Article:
Transforming your one-time buyers into lifetime customers
Two weeks ago, we spoke about creating a visual image of your customer service profile by giving a percentage to each of the three levels: Level 1 – initial transactions, Level 2 – repeat customers and Level 3 – customer advocates.
Last week, we advised you how to check whether your profile is a Pyramid, an Hourglass or a Hexagon. We wanted you to compare the profile you have with one that you see as ideal for your customers in your market.
This week, we discuss how to manage these three levels.
Managing initial or stand-alone transactions
Level 1 is where customer relationships are born. Think of these transactions as auditions. Customers use this contact to form impressions, to make evaluations and to decide whether or not to do business with you again or speak well of you to others.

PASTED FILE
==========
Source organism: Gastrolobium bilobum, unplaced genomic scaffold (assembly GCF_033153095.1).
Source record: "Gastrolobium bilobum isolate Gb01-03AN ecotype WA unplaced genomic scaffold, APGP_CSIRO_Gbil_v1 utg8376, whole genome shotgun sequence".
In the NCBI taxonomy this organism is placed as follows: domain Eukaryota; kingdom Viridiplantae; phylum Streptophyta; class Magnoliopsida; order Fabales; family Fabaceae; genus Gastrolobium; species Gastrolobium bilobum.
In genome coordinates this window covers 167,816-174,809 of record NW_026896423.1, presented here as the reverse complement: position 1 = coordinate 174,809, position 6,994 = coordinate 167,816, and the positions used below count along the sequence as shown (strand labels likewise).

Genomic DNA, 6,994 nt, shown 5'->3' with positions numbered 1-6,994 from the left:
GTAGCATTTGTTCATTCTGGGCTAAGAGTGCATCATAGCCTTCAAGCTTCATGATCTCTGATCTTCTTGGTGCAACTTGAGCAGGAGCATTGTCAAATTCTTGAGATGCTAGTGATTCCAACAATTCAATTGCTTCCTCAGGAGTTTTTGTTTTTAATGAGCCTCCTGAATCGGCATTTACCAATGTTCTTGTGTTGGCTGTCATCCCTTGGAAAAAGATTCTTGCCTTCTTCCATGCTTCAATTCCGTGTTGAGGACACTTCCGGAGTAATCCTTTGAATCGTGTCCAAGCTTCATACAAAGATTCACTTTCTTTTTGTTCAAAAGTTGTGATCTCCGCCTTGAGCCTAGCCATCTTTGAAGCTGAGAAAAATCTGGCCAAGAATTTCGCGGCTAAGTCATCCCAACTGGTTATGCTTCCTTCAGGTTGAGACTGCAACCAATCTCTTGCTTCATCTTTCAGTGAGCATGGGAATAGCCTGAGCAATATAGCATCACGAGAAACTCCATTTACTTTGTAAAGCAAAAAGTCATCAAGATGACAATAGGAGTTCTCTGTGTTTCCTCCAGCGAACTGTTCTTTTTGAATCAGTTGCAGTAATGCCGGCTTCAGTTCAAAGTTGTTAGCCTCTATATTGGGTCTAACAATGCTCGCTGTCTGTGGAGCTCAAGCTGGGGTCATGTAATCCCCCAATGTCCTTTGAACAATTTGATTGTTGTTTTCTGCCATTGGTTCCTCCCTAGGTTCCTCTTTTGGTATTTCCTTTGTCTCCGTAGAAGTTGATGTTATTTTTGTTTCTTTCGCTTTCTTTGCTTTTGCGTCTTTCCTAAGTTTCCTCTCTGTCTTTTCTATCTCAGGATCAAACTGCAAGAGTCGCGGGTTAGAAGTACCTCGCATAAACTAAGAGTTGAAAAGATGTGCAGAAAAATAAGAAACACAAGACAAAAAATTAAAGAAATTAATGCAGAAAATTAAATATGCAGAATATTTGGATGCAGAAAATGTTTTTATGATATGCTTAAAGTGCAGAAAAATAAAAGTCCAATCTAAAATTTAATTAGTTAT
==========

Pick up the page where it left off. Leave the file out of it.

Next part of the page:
There are three keys to managing initial or stand-alone transactions for success.
Key #1: Make systems simple. The more obvious and intuitive your processes and procedures are for both customers and employees, the easier it will be to create a superior service experience. This is as true for traditional bricks-and-mortar retail stores as it is for innovative Internet applications.
Key #2: Feng Shui the experience. The transaction should progress in a way that feels natural for both customers and employees. Each step should flow easily from the step before. Answering these three questions is a good way to start: How can you make it easier for customers to get to you? Think about where customers might search for you, (such as through online or printed directories, your location, the signage that tells them they’ve arrived at your location) and the physical process of entering.
For example, a slow-loading website and a heavy door atop a long flight of stairs could discourage customers from pursuing initial transactions.